C3 Plant

A plant that fixes carbon exclusively through the Calvin cycle, named for the three-carbon compound that is initially formed.


C4 Plant

A plant that incorporates CO2 into four-carbon compounds.


Calcitonin

A hormone that stimulates removal of calcium from the blood.


Calvin Cycle

A biochemical pathway of photosynthesis in which CO2 is converted into carbohydrate.


CAM

Crassulacean acid metabolism; a biochemical pathway in certain plants in which CO2 is incorporated into organic acids at night and released for fixation in the Calvin cycle during the day.


Canopy

Layers of treetops that shade the forest floor.


Capacity Building

The improvement of an organization’s or community’s ability to perform its tasks effectively and confidently. It may include skills training, organizational development and financial resources.


Capillarity

The reaction of a liquid surface with a solid; capillarity allows water to creep up the interior of a narrow vessel.


Capsid

The protein covering a virus.


Capsule

In mosses, a sporangium that produces spores; in bacteria, a protective layer of polysaccharides around the cell wall.


Captive breeding

The propagation or preservation of animals outside their natural habitat, involving control by humans of the animals chosen to constitute a population and of mating choices within that population.


Carageenan

A substance found in the cell walls of red algae that is used commercially as a smoothing agent.


Carapace

A tough covering over the cephalothorax of some crustaceans; the dorsal part of a turtle’s shell.


Carbohydrate

An organic compound present in the cells of all living things and a major organic nutrient for humans.


Carbon Cycle

Process in which carbon is cycled through the biosphere.


Carbon Fixation

The incorporation of carbon dioxide into organic compounds.


Carcinogen

A cancer-causing substance.


Carcinogen

Any substance that produces or promotes cancer. This is a key consideration in evaluating the safety of pesticides and other chemicals


Cardiac Muscle

The involuntary muscle of the heart.


Cardiac Sphincter

A circular muscle located between the esophagus and the stomach.


Cardiac Stomach

In an echinoderm, the stomach closer to the mouth.


CardioVascular System

The blood, the heart, and the blood vessels.


Carnivore

A consumer that eats other consumers.


Carnivores

Macro organisms that feed on other animals.


Carotenoid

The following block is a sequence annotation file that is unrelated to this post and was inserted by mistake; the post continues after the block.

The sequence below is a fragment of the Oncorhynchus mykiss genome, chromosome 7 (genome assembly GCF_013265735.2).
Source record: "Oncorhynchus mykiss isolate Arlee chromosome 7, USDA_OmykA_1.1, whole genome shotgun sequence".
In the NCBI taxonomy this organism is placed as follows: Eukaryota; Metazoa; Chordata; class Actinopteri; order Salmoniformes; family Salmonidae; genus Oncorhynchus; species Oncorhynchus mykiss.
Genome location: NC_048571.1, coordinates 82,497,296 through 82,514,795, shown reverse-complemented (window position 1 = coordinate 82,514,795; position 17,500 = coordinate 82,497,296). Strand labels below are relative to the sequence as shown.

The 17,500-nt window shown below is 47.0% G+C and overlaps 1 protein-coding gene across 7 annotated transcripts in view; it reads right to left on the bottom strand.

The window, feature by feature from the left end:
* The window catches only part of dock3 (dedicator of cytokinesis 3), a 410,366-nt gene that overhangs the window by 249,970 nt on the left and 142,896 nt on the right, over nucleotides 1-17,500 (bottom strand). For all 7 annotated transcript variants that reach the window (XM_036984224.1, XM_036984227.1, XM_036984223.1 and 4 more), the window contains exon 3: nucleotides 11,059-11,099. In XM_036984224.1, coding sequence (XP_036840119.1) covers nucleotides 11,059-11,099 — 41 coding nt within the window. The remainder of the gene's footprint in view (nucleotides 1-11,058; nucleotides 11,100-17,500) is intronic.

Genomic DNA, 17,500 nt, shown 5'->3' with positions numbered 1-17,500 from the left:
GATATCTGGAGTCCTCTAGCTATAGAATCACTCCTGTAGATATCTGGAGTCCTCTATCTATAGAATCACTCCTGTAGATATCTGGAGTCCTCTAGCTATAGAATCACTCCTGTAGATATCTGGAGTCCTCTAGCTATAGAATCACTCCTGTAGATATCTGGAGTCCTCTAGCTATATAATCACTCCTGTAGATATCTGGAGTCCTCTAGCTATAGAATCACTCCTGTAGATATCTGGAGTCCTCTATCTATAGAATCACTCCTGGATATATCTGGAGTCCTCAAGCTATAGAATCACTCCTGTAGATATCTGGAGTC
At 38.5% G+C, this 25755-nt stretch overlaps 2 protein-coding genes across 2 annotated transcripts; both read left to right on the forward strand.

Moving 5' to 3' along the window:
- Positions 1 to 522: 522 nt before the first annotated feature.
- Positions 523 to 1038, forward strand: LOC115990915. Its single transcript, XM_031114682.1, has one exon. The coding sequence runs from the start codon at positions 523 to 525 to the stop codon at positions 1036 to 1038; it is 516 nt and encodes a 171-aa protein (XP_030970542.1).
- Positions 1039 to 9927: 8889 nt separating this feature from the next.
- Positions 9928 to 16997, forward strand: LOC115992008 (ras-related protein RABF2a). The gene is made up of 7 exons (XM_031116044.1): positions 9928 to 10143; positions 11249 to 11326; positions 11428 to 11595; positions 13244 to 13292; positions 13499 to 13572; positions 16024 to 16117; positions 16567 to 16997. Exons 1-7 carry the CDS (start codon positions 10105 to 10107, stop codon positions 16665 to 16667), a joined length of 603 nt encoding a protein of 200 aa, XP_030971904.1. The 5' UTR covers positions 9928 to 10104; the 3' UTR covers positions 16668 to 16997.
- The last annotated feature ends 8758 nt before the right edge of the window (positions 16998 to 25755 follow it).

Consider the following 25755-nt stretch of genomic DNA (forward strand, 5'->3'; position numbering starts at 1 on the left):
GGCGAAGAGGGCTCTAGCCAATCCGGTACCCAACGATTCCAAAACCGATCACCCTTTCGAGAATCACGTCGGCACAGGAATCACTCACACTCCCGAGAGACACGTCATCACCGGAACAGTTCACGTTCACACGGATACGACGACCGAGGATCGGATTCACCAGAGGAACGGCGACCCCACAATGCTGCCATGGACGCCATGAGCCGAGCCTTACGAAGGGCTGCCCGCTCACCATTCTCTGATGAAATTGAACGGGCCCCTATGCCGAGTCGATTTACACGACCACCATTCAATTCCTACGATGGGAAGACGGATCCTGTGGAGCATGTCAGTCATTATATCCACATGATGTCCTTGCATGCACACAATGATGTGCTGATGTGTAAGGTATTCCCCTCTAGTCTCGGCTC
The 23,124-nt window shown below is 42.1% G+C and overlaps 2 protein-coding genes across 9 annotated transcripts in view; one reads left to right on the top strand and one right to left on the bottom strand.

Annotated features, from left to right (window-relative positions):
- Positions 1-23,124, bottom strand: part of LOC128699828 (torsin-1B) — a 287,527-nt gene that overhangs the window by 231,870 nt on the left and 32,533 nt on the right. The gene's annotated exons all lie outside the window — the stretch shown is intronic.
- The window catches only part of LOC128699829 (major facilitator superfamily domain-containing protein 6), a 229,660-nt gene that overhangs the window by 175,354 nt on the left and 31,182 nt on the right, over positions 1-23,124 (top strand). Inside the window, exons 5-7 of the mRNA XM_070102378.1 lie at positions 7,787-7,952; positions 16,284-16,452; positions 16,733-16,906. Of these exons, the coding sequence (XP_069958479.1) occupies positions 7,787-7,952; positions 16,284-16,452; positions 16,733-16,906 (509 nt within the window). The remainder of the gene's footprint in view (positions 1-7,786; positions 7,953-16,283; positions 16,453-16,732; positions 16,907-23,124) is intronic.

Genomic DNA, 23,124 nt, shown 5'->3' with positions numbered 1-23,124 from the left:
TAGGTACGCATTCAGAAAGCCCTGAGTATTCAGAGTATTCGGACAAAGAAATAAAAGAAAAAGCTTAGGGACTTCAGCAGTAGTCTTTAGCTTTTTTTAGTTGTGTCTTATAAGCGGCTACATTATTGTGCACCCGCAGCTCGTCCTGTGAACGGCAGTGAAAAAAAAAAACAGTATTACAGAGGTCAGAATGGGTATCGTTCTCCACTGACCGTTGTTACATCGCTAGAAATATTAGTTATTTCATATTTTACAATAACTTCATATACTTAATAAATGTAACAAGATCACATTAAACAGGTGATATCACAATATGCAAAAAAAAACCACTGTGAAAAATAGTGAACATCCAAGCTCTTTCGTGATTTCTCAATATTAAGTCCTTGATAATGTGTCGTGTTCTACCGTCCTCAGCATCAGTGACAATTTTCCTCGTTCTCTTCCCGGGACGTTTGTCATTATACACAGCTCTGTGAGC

A light-absorbing compound that functions as an accessory pigment in photosynthesis.


Carrier Protein

A protein that transports specific substances across a biological membrane.


Carrying capacity

The maximum number of individuals of a particular species, that a given part of the environment can maintain indefinitely. Also called biological carrying capacity.


Carrying Capacity

The number of individuals of a species that an ecosystem is capable of supporting.


Cartilage

A strong, flexible connective tissue.


Cash crop

Crop grown for cash rather than retained for household that brings money immediately, like cotton, potato and tobacco  etc.

 


Cast

A type of fossil formed when sediments fill in the cavity left by a decomposing organism.


Catalyst

A chemical that reduces the amount of activation energy needed for a reaction but is not a reactant.


Caudal Fin

In fishes, a fin extending from the tail that moves from side to side and amplifies the swimming motions.


Cause and Effect

A relationship between two variables in which a change in one variable leads to a change in the other.


Cecum

A sac usually found at the beginning of the large intestine.


Cell

A membrane-bound structure that is the basic unit of life.


Cell Cycle

The events of cell division; includes interphase, mitosis, and cytokinesis.


Cell Differentiation

The change in morphology, physiology, or function of a cell in relation to its neighboring cells.


Cell Junction

Connection between cells that holds them together as a unit.


Cell Membrane

The lipid bilayer that forms the outer boundary of a cell.


Cell Plate

A membrane that divides newly forming plant cells following mitosis.


Cell Theory

The theory that all living things are made up of cells, that cells are the basic units of organisms, and that cells come only from existing cells.


Cell Wall

A rigid structure that surrounds the cells of plants, fungi, many protists, and most bacteria.


Cell-Mediated Response

Part of an immune response involving a T-cell attack on an antigen.


Cellular Slime Mold

Individual haploid cells that move about like amoebas; member of the phylum Acrasiomycota.


Centers of diversity

The regions where most of the major crop species were originally domesticated and developed. These regions may coincide with centers of origin.


Central Nervous System

The brain and the spinal cord.


Centriole

A structure that appears during mitosis in animal cells.


Centromere

A region of the chromosome where the two sister chromatids are held together and which is the site of attachment of the chromosome to the spindle fibers during mitosis.


Centrosome

A dark body containing a centriole in animal cells but not in plant cells; spindle fibers radiate from the centrosome in preparation for mitosis.


Cephalization

Concentration of nerve tissue and sensory organs at the anterior end of an organism.


Cephalopod

A free-swimming, predatory mollusk with a circle of tentacles extending from the head; an octopus, squid, cuttlefish, or chambered nautilus.